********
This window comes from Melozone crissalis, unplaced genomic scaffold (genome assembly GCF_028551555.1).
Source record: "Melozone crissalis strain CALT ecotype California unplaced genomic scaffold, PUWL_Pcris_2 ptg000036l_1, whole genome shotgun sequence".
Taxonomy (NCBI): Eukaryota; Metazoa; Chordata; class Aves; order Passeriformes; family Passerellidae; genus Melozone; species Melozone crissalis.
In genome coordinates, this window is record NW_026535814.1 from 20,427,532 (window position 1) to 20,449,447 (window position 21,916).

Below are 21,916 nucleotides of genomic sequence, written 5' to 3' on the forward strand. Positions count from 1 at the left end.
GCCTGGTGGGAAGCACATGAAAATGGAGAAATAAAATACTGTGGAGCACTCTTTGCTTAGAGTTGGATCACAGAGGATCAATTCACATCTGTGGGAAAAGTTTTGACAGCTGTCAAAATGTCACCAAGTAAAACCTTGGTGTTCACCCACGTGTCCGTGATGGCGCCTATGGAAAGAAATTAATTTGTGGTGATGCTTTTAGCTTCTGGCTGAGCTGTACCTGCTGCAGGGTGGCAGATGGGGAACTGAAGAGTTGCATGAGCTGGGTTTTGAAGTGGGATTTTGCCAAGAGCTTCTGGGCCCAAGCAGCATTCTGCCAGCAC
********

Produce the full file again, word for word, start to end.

This window comes from Melozone crissalis, unplaced genomic scaffold (genome assembly GCF_028551555.1).
Source record: "Melozone crissalis strain CALT ecotype California unplaced genomic scaffold, PUWL_Pcris_2 ptg000036l_1, whole genome shotgun sequence".
Taxonomy (NCBI): Eukaryota; Metazoa; Chordata; class Aves; order Passeriformes; family Passerellidae; genus Melozone; species Melozone crissalis.
In genome coordinates, this window is record NW_026535814.1 from 20,427,532 (window position 1) to 20,449,447 (window position 21,916).

Below are 21,916 nucleotides of genomic sequence, written 5' to 3' on the forward strand. Positions count from 1 at the left end.
GCCTGGTGGGAAGCACATGAAAATGGAGAAATAAAATACTGTGGAGCACTCTTTGCTTAGAGTTGGATCACAGAGGATCAATTCACATCTGTGGGAAAAGTTTTGACAGCTGTCAAAATGTCACCAAGTAAAACCTTGGTGTTCACCCACGTGTCCGTGATGGCGCCTATGGAAAGAAATTAATTTGTGGTGATGCTTTTAGCTTCTGGCTGAGCTGTACCTGCTGCAGGGTGGCAGATGGGGAACTGAAGAGTTGCATGAGCTGGGTTTTGAAGTGGGATTTTGCCAAGAGCTTCTGGGCCCAAGCAGCATTCTGCCAGCAC